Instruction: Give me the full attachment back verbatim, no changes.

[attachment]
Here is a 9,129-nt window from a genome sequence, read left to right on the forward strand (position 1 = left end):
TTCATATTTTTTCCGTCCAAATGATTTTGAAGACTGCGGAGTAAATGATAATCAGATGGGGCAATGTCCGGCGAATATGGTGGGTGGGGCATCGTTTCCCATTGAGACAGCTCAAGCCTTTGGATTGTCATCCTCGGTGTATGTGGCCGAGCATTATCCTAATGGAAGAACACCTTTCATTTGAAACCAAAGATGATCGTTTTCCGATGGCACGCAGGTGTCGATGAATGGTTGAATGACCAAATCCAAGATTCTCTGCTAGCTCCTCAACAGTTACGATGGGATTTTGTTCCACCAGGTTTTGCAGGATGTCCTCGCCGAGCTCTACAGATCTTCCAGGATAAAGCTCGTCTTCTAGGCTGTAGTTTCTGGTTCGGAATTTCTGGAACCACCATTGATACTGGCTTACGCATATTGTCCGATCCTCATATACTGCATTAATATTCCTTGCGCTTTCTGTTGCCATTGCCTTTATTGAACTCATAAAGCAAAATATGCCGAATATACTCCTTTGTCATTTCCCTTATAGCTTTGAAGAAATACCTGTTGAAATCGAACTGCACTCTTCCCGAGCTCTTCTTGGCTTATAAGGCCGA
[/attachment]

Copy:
Here is a 9,129-nt window from a genome sequence, read left to right on the forward strand (position 1 = left end):
TTCATATTTTTTCCGTCCAAATGATTTTGAAGACTGCGGAGTAAATGATAATCAGATGGGGCAATGTCCGGCGAATATGGTGGGTGGGGCATCGTTTCCCATTGAGACAGCTCAAGCCTTTGGATTGTCATCCTCGGTGTATGTGGCCGAGCATTATCCTAATGGAAGAACACCTTTCATTTGAAACCAAAGATGATCGTTTTCCGATGGCACGCAGGTGTCGATGAATGGTTGAATGACCAAATCCAAGATTCTCTGCTAGCTCCTCAACAGTTACGATGGGATTTTGTTCCACCAGGTTTTGCAGGATGTCCTCGCCGAGCTCTACAGATCTTCCAGGATAAAGCTCGTCTTCTAGGCTGTAGTTTCTGGTTCGGAATTTCTGGAACCACCATTGATACTGGCTTACGCATATTGTCCGATCCTCATATACTGCATTAATATTCCTTGCGCTTTCTGTTGCCATTGCCTTTATTGAACTCATAAAGCAAAATATGCCGAATATACTCCTTTGTCATTTCCCTTATAGCTTTGAAGAAATACCTGTTGAAATCGAACTGCACTCTTCCCGAGCTCTTCTTGGCTTATAAGGCCGA